Mystery Disease Killing Hundreds of Birds in Six States + DC

A common grackle bird.

A mysterious ailment is killing off hundreds of birds in at least six states and the nation’s capital, and wildlife experts don’t know why.

The strange disease was first widely observed in Washington, DC, Virginia, Maryland and West Virginia in late May, according to the U.S. Geological Survey (USGS). Since then, it has also spread to Ohio, Kentucky and Indiana, the Evansville Courier & Press reported.

“This is truly scary,” Jim Monsma, who runs the Washington, D.C.-based rescue organization City Wildlife, told DCist. “We don’t see the light at the end of the tunnel, as it were, yet. And it’s just every day more and more birds.”

Monsma said his organization had dealt with 174 dead or ill birds as of June 15. The birds brought to City Wildlife suffer from seizures, loss of balance, swelling, crusty eyes and blindness. These same symptoms are being observed in wildlife departments across the U.S. South and Midwest.

“They’ll just sit still, often kind of shaking,” Kentucky Department of Fish and Wildlife Resources avian biologist Kate Slankard told NBC News. “It’s pretty safe to say that hundreds of birds in the state have had this problem.”

The most often-afflicted species are blue jays, common grackles and European starlings. However, the ailment has also been observed in American robins and Northern cardinals, among others, Indiana Department of Natural Resources ornithologist Allisyn-Marie Gillet told the Evansville Courier & Press.

No one yet knows what is causing the outbreak. Samples gathered in Indiana tested negative for both bird flu and West Nile virus. One possibility is that the disease is linked to the emergence of Brood X cicadas, Smithsonian Migratory Bird Center ornithologist Brian Evans told DCist.

The disease has been observed in the same states as the cicadas, and emerged at around the same time. If this is the case, it could be that the birds are being harmed by an insecticide or a pesticide present in the cicadas, or by a fungus that is attacking the insects. For Evans, this would actually be a close-to-best-case scenario.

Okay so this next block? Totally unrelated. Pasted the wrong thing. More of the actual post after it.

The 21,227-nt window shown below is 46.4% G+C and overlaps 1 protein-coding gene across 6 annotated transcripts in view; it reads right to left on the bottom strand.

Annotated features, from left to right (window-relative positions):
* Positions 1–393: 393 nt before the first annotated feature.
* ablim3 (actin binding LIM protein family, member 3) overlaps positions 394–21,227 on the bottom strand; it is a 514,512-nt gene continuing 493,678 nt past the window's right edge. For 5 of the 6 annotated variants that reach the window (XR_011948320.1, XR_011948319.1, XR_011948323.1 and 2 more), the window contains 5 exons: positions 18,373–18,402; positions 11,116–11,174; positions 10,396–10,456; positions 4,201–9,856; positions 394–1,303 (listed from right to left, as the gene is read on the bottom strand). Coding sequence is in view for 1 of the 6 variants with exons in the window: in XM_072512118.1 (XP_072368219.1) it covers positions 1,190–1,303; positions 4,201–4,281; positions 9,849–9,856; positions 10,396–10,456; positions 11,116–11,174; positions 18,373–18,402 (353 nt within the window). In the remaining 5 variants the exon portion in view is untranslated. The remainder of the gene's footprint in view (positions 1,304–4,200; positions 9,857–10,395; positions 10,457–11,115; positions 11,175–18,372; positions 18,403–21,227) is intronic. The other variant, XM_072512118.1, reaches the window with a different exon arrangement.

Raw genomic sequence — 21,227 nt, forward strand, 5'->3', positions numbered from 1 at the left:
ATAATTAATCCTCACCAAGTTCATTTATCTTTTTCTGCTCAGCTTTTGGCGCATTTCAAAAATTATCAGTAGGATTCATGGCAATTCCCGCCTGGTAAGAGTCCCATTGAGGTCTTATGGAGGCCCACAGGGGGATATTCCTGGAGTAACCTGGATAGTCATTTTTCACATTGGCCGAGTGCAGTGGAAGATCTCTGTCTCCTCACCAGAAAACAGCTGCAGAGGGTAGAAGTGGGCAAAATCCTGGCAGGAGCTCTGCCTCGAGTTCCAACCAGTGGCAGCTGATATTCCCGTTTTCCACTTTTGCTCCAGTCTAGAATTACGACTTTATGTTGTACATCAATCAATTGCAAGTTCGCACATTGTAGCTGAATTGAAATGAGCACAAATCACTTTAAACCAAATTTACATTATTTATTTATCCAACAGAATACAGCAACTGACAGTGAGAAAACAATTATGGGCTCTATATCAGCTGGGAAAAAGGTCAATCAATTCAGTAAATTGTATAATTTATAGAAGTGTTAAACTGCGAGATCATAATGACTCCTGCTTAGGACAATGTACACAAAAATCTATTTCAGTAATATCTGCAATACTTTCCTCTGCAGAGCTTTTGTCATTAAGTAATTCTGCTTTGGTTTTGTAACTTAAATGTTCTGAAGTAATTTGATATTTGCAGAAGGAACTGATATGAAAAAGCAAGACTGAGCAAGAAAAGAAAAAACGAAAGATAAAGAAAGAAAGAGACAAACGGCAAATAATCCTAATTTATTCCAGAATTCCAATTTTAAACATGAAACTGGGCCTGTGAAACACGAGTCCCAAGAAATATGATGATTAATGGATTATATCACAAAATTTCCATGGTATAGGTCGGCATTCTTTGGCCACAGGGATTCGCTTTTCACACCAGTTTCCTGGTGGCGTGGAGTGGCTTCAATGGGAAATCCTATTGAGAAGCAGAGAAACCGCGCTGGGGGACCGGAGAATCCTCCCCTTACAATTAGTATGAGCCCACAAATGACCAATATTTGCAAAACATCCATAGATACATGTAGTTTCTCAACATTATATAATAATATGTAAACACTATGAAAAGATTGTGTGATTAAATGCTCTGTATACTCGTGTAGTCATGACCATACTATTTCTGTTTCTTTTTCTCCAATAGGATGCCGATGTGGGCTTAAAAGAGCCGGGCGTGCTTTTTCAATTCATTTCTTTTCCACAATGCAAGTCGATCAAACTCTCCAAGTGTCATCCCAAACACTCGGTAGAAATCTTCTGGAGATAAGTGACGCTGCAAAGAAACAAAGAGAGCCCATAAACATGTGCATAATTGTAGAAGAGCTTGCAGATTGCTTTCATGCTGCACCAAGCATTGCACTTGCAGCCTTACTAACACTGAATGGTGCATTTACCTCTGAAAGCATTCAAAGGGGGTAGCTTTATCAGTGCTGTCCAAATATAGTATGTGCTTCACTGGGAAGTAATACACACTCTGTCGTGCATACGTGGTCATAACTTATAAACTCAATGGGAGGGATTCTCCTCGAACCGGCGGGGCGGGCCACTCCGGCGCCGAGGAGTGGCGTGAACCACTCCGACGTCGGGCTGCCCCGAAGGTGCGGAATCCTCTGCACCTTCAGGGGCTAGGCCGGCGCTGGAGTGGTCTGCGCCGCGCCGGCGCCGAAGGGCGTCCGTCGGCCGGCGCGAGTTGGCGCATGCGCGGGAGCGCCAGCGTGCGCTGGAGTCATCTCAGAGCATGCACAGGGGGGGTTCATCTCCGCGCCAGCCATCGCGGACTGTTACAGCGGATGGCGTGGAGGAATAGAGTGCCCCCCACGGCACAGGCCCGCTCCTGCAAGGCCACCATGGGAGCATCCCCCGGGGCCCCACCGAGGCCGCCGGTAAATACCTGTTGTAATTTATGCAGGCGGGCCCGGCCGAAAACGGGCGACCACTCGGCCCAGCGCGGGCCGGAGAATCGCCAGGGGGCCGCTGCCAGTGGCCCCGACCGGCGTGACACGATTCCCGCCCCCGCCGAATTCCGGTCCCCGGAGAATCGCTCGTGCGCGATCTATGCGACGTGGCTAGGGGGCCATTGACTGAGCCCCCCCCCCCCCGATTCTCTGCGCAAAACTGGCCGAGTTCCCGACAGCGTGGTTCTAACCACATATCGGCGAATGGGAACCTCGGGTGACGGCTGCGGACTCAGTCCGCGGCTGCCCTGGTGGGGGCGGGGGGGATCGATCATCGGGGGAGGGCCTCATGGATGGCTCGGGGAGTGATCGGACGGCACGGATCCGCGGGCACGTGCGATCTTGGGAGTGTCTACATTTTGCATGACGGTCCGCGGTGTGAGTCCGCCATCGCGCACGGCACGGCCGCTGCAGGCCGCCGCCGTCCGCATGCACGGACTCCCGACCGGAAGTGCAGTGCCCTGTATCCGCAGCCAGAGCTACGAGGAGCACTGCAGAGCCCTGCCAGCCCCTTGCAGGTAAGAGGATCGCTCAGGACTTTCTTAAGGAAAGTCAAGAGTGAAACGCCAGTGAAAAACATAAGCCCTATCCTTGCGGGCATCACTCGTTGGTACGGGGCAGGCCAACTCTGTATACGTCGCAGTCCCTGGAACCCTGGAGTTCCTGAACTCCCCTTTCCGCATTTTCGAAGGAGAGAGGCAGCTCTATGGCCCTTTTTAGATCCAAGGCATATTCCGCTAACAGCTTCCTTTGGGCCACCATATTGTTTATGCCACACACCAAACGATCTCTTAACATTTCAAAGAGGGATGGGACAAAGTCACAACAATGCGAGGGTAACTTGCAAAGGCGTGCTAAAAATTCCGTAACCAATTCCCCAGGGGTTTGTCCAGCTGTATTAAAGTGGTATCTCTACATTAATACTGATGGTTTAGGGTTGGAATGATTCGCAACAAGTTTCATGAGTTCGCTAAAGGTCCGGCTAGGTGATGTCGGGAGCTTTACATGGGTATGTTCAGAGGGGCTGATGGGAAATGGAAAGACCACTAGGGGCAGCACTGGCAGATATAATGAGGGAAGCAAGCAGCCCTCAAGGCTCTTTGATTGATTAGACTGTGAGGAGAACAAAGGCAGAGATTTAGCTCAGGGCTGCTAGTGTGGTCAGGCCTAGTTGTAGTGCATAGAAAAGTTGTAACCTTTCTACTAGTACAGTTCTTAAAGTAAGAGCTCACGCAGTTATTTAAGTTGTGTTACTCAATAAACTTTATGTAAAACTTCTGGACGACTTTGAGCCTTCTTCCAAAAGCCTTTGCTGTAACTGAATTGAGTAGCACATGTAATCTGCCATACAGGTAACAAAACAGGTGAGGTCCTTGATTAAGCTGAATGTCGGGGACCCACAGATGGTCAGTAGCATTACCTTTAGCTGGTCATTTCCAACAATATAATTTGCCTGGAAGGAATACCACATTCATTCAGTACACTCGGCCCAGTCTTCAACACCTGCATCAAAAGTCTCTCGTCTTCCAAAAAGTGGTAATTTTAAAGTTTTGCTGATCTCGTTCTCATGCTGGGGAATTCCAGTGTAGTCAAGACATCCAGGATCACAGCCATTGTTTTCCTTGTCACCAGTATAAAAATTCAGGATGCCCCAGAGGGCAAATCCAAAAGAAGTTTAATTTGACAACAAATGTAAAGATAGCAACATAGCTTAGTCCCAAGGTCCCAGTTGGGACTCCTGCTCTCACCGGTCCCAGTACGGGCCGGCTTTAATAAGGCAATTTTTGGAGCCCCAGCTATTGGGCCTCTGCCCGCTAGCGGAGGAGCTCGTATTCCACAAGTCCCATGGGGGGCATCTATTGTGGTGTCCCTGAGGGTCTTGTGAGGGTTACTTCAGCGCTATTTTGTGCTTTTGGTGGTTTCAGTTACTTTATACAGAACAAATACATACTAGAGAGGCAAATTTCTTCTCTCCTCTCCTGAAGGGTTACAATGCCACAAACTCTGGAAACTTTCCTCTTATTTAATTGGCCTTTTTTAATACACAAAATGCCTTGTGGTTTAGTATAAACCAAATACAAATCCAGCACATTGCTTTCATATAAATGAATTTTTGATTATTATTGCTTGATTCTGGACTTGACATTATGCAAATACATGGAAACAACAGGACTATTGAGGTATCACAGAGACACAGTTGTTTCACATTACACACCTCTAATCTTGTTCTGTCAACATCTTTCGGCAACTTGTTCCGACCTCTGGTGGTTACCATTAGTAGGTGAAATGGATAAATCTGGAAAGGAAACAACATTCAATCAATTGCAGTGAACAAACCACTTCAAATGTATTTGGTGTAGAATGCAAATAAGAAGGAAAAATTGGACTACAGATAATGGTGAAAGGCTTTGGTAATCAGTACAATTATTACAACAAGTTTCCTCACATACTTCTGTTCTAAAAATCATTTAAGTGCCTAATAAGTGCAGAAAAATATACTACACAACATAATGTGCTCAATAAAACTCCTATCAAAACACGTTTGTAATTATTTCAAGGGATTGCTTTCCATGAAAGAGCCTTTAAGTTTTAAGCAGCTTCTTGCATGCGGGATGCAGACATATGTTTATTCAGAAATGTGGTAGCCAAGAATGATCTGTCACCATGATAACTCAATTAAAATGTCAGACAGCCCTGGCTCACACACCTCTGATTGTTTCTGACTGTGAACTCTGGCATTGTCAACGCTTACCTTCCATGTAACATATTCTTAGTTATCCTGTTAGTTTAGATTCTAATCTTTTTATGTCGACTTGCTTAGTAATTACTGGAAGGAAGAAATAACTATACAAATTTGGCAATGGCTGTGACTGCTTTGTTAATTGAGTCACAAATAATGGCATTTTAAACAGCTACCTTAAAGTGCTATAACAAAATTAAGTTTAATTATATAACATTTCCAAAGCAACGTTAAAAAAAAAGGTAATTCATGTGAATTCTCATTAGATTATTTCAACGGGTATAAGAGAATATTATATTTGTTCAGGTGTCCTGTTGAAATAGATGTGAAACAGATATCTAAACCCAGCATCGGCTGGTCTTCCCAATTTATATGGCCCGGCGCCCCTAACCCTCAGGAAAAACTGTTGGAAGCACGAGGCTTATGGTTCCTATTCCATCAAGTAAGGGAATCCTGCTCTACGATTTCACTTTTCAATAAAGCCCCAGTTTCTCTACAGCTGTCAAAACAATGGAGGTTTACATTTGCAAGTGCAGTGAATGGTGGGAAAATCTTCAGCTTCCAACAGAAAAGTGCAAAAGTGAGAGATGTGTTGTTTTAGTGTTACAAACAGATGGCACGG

“A population can take a once-every-17-year hit without any major long-term impact to the population,” Evans explained. “But if this is something else in the environment — which is just as likely — then there’s real concern about the long-term health of bird populations.”

Just in case the disease is contagious, residents in the affected states are being asked to stop feeding birds and clean feeders and baths with a 10 percent bleach solution, USGS advised.

“Bird feeders and bird baths are a major source of disease transmission, in part because birds aren’t really great at social distancing around these resources,” Evans told DCist. “It’s sort of like us with the pandemic — we need to be able to ensure social distancing among the bird community.”

The strange illness comes at a vulnerable time for birds in the U.S., The Guardian pointed out. North American bird populations have declined by 29 percent since 1970, and the climate crisis threatens two-thirds of North American bird species with extinction. In the fall of 2020, hundreds of thousands of migrating birds died in New Mexico when they fell out of the sky. The die-off was eventually attributed to starvation and bad weather, according to The Guardian.

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